I live in the rainy Pacific Northwest, and I recently noticed what looks like mold on the cedar boards of my cathedral ceiling. It appears to be between a couple of rafters. Although there is good venting at the eaves, there is no venting at the ridge. What’s the probable cause of this apparent mold, and what’s a possible solution?
—ED via email
Martin Holladay, editor of Green Building Advisor, responds: Mold growth occurs under conditions of high humidity. In your climate, one possibility is that your indoor relative humidity is too high; this is especially likely if your house doesn’t have air-conditioning. Ideally, your home’s HVAC equipment will keep the indoor relative humidity below 40% during the winter and below 60% during the summer. If you don’t know your home’s indoor relative humidity, buy a few hygrometers and begin monitoring. If your indoor relative humidity is high, you need a dehumidifier or an air conditioner.
It’s also possible—though, in my experience, unlikely—that your ceiling boards are damp because of a roof leak. Roof leaks usually leave stains or reveal themselves via drips, and you don’t mention any stains on your ceiling boards.
Finally, there’s the lack of a ridge vent. Whether or not your roof assembly needs a ridge vent depends on the type of insulation installed. Unvented roof assemblies should have exterior rigid foam or spray foam between the rafters; if you have one of these types of insulation, no ridge vent is needed.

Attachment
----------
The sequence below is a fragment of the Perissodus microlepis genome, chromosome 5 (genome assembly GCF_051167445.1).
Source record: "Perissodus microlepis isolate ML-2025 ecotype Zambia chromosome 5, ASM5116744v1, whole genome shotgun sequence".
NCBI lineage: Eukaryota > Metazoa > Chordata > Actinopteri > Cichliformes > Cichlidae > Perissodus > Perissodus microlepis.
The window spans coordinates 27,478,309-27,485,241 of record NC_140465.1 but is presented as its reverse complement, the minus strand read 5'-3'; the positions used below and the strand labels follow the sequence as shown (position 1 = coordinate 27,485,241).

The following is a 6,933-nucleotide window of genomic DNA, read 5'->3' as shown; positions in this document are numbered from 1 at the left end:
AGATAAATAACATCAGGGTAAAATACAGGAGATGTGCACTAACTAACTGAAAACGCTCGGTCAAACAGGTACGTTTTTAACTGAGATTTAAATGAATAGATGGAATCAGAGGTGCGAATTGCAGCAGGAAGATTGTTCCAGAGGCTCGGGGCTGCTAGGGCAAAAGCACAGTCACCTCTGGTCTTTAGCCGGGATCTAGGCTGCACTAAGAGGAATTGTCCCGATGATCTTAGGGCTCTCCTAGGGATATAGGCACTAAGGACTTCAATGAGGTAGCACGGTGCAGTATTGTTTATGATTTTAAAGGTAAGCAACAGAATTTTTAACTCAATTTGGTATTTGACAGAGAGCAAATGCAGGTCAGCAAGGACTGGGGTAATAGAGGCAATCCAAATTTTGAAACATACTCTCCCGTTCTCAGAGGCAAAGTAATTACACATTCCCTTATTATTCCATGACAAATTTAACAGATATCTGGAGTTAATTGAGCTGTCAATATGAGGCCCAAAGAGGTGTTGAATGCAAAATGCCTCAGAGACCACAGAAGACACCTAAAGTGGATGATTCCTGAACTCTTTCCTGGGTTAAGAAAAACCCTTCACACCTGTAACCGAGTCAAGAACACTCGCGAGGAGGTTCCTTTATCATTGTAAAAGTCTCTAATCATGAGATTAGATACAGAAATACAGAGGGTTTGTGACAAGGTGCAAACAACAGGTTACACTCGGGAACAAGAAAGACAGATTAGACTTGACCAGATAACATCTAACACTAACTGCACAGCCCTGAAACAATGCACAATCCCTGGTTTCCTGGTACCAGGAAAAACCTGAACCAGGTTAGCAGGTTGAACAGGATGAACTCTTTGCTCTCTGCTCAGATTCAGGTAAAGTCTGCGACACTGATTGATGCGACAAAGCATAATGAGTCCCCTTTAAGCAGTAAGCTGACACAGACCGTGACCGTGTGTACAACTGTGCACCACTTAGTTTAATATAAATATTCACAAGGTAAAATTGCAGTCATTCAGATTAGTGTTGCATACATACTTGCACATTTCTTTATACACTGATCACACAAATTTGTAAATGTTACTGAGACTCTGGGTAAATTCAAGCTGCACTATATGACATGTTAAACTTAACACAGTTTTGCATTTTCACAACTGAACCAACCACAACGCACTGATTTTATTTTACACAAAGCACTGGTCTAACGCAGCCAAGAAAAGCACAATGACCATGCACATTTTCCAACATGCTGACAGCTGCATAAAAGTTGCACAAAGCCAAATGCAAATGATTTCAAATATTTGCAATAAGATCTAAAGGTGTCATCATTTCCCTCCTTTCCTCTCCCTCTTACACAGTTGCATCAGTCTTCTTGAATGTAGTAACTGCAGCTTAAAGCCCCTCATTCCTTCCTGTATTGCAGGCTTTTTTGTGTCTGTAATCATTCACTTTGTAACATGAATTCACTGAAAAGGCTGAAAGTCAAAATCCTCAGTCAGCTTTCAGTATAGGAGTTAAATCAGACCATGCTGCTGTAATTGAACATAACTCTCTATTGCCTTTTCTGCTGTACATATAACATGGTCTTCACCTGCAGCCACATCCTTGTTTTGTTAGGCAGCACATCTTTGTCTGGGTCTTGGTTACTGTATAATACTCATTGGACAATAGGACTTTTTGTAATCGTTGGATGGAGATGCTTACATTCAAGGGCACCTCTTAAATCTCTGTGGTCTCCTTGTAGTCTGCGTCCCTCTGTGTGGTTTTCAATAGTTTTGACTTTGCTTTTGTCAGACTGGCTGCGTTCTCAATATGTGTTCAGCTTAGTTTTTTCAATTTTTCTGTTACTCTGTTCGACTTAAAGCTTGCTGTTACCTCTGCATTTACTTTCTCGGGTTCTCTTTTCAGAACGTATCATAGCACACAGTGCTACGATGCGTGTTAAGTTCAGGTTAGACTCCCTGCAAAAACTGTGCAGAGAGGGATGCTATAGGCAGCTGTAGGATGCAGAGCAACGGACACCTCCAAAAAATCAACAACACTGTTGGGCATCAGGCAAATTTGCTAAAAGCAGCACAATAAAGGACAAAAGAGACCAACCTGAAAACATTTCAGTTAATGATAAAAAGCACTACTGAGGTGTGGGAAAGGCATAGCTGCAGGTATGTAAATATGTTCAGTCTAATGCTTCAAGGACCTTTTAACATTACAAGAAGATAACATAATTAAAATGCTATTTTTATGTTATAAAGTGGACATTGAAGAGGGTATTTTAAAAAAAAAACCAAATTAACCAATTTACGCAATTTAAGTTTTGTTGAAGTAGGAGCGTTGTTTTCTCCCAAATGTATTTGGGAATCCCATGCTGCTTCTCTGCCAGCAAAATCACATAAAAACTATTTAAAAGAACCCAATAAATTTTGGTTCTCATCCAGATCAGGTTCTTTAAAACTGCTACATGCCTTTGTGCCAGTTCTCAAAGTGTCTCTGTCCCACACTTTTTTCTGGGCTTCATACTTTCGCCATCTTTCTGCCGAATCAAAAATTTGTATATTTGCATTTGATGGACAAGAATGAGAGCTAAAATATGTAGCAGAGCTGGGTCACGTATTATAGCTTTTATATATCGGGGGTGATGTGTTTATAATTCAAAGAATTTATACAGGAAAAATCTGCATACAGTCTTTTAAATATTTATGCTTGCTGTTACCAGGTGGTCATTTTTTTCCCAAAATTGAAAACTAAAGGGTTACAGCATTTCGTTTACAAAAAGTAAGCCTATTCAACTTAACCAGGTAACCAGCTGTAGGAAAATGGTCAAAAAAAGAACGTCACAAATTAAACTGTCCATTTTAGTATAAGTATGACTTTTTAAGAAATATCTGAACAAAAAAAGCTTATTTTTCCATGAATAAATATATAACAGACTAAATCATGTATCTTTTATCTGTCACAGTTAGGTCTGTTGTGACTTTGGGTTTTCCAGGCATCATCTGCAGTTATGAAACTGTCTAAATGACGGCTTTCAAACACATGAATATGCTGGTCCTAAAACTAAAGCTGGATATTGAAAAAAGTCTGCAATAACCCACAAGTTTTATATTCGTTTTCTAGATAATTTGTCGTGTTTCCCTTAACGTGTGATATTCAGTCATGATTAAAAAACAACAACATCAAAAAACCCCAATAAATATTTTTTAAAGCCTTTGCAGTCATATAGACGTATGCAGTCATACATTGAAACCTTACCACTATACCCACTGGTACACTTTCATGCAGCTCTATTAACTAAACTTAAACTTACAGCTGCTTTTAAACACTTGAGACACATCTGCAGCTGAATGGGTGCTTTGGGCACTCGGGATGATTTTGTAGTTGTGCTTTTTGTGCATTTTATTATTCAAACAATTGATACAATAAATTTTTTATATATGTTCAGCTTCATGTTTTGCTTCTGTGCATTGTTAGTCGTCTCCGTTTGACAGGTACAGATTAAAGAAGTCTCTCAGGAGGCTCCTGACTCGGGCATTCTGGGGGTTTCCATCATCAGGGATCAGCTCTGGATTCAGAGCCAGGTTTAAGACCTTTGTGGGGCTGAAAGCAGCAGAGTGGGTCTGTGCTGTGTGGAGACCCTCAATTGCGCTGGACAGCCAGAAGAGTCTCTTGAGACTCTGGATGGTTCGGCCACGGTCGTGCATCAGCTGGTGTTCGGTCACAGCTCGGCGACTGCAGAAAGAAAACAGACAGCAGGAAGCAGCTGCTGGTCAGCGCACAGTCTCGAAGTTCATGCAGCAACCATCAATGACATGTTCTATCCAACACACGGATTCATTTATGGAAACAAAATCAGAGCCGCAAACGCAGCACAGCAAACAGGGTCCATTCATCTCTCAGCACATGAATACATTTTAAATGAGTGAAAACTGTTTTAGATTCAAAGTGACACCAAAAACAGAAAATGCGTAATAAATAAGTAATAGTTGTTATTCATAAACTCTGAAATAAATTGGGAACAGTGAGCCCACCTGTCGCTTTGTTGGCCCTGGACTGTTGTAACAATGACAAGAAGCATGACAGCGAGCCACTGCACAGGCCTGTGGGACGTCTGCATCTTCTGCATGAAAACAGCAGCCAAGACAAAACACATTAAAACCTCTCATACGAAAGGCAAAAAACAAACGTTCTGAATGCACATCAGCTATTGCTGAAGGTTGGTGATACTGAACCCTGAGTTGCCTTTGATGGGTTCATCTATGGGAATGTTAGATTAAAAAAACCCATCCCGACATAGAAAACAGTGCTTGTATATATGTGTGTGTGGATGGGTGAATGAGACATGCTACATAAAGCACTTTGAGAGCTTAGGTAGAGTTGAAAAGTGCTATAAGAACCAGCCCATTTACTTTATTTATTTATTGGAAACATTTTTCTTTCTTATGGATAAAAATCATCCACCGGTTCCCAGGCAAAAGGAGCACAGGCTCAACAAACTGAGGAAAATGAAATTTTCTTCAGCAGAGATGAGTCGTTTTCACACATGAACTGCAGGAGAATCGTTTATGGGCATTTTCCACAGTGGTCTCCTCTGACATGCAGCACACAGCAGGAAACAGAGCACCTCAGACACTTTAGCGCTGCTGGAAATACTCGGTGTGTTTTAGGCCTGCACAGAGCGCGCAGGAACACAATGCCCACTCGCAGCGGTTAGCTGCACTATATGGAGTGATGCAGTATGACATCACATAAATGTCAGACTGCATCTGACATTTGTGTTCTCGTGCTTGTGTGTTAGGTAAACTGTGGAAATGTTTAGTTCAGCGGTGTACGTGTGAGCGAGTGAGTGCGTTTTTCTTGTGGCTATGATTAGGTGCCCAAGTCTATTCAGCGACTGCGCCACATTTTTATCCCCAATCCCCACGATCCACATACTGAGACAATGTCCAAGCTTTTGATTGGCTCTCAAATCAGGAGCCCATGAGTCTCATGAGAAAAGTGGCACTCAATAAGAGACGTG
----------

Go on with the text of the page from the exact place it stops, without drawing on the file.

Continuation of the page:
If your roof assembly is insulated with fiberglass batts, mineral wool, or cellulose, you need a ventilation channel between the top of the insulation layer and the underside of the roof sheathing. You also need a ridge vent. If you have this type of insulation, it isn’t very hard to install a ridge vent (assuming you have a gable roof).
Verifying whether or not your roof has a ventilation gap between the top of the insulation and the underside of the roof sheathing can be tricky, and probably isn’t necessary if all you care about is fixing your mold problem. You may be able to tell what’s going on by removing the soffit and looking upward with a strong light. If you decide to open up the ridge to install a ridge vent, you’ll have a chance to inspect the rafter bays from the top. If one of these inspections reveals that your insulation is tight to the roof sheathing, it’s going to be tough to create a ventilation channel under your roof sheathing. In that case, the best way to improve the performance of your roof assembly might be to install rigid foam above the roof sheathing, followed by a second layer of rigid foam with the seams staggered relative to the first layer, and to finish the job with an additional layer of sheathing and new roofing.
While the lack of a ridge vent could conceivably be causing mold on your ceiling boards, that’s not the usual symptom of poor ventilation. The usual symptom in such a case would be a dripping ceiling during cold weather (or during a warm spell immediately after a cold spell).